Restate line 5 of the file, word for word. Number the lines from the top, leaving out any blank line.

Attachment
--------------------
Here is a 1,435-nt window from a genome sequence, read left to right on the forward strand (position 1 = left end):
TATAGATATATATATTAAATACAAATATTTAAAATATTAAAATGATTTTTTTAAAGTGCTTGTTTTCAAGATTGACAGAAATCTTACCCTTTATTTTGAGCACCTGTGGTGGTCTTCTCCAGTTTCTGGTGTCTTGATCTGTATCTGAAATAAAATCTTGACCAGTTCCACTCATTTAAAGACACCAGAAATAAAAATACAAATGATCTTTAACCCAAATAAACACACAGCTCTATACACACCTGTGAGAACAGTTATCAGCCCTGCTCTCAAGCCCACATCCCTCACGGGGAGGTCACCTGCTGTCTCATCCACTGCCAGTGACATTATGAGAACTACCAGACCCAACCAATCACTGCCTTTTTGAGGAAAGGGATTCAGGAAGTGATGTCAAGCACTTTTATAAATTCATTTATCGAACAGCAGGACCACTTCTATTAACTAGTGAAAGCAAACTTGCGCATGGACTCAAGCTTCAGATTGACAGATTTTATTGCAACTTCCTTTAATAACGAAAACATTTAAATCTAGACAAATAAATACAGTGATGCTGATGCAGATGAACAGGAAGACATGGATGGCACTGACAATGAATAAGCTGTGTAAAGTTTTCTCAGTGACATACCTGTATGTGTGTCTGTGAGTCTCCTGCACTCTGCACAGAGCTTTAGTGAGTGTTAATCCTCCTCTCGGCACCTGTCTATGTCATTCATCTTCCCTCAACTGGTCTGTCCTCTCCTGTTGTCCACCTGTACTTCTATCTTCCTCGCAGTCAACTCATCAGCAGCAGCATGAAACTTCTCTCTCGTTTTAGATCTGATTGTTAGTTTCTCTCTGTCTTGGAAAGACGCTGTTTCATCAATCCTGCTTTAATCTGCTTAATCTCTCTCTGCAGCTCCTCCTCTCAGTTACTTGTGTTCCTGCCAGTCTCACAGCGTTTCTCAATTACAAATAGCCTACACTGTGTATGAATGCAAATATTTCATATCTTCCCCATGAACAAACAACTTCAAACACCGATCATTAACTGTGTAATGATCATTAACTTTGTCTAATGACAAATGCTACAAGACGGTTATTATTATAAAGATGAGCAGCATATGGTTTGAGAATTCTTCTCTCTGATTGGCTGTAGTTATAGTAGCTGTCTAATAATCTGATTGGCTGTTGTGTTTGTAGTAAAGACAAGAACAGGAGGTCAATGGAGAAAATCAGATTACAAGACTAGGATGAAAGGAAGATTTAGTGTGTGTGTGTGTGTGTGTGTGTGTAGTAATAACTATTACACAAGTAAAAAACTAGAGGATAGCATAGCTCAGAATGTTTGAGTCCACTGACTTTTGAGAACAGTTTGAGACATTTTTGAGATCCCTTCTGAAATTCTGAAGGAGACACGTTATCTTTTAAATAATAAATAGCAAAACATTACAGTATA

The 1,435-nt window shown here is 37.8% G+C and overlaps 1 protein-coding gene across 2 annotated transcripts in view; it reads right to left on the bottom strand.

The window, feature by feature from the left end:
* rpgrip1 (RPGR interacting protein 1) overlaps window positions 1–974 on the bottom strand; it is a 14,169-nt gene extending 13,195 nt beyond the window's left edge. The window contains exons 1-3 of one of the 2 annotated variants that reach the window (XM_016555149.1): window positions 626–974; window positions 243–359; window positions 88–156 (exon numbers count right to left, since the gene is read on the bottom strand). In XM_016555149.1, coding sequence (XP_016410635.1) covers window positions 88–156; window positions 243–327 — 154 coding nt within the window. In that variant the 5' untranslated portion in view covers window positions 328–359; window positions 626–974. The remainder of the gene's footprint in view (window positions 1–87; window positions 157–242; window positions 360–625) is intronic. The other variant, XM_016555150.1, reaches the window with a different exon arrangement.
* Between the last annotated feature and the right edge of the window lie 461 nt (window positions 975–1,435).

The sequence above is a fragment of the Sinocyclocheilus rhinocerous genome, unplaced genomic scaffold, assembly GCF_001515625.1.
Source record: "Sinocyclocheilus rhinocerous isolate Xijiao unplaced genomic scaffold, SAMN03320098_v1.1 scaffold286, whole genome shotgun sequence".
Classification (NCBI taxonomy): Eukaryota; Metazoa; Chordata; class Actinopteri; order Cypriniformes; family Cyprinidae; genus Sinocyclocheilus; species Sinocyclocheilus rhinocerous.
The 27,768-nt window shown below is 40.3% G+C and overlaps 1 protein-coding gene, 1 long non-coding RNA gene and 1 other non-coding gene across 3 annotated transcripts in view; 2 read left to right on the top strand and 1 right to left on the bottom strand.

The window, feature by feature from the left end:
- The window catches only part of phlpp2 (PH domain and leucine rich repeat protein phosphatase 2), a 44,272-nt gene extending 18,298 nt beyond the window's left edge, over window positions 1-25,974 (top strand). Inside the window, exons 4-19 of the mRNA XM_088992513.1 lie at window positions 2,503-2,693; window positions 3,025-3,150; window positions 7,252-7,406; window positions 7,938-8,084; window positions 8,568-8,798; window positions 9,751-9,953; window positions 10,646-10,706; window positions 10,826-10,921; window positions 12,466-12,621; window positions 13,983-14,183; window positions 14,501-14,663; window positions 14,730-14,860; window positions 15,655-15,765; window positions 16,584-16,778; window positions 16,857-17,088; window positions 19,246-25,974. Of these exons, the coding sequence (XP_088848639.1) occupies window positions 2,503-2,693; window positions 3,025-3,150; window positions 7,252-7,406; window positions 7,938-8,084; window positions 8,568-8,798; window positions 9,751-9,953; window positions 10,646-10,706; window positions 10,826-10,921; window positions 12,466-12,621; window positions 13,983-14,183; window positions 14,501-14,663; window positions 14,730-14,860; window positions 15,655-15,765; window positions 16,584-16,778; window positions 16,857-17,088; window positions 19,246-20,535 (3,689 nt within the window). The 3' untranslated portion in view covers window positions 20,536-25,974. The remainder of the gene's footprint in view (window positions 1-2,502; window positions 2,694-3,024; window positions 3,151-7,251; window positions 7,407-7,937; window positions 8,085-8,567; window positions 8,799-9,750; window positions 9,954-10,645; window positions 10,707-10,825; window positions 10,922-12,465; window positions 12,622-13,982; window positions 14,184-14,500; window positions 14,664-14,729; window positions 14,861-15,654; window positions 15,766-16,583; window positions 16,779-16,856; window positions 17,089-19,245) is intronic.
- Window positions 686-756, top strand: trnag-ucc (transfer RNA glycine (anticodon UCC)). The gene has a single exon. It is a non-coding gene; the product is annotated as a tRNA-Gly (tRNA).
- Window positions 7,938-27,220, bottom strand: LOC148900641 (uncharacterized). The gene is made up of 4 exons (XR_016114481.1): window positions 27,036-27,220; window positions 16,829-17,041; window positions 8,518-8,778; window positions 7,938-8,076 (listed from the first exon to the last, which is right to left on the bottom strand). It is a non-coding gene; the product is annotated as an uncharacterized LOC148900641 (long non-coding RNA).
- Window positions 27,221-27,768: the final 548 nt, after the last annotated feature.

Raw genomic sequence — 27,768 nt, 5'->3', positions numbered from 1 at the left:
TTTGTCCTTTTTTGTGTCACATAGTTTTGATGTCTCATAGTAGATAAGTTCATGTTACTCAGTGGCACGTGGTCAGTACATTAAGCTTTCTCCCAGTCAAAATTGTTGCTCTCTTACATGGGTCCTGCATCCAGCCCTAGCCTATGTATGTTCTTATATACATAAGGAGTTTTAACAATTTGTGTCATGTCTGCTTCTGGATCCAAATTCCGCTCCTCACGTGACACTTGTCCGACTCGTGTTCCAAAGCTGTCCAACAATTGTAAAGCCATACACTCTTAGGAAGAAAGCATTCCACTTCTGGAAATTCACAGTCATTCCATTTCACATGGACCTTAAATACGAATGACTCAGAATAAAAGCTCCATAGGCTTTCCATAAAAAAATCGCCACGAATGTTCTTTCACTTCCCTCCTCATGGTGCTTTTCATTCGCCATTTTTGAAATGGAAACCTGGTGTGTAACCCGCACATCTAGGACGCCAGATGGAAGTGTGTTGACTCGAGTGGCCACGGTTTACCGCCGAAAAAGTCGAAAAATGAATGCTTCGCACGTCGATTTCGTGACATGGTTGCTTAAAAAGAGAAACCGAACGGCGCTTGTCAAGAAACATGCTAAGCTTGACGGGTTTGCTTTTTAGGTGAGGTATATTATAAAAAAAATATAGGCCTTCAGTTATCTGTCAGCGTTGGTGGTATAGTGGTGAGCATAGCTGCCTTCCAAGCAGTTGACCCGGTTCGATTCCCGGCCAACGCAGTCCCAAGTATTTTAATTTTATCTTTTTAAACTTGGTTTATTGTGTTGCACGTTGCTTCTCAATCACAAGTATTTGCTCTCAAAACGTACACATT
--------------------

* rpgrip1 (RPGR interacting protein 1) overlaps window positions 1–974 on the bottom strand; it is a 14,169-nt gene extending 13,195 nt beyond the window's left edge. The window contains exons 1-3 of one of the 2 annotated variants that reach the window (XM_016555149.1): window positions 626–974; window positions 243–359; window positions 88–156 (exon numbers count right to left, since the gene is read on the bottom strand). In XM_016555149.1, coding sequence (XP_016410635.1) covers window positions 88–156; window positions 243–327 — 154 coding nt within the window. In that variant the 5' untranslated portion in view covers window positions 328–359; window positions 626–974. The remainder of the gene's footprint in view (window positions 1–87; window positions 157–242; window positions 360–625) is intronic. The other variant, XM_016555150.1, reaches the window with a different exon arrangement.